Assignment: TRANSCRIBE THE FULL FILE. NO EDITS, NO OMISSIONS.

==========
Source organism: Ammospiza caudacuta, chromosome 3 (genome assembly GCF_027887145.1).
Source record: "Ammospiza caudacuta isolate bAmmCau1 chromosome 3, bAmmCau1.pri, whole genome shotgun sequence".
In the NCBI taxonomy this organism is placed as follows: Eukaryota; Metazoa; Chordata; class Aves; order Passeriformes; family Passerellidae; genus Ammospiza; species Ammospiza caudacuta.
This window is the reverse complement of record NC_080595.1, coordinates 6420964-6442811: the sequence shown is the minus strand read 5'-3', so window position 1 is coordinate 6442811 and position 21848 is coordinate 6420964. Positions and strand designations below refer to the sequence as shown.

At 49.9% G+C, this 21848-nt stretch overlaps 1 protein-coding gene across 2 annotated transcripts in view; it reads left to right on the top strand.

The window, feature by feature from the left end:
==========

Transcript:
Source organism: Ammospiza caudacuta, chromosome 3 (genome assembly GCF_027887145.1).
Source record: "Ammospiza caudacuta isolate bAmmCau1 chromosome 3, bAmmCau1.pri, whole genome shotgun sequence".
In the NCBI taxonomy this organism is placed as follows: Eukaryota; Metazoa; Chordata; class Aves; order Passeriformes; family Passerellidae; genus Ammospiza; species Ammospiza caudacuta.
This window is the reverse complement of record NC_080595.1, coordinates 6420964-6442811: the sequence shown is the minus strand read 5'-3', so window position 1 is coordinate 6442811 and position 21848 is coordinate 6420964. Positions and strand designations below refer to the sequence as shown.

At 49.9% G+C, this 21848-nt stretch overlaps 1 protein-coding gene across 2 annotated transcripts in view; it reads left to right on the top strand.

The window, feature by feature from the left end: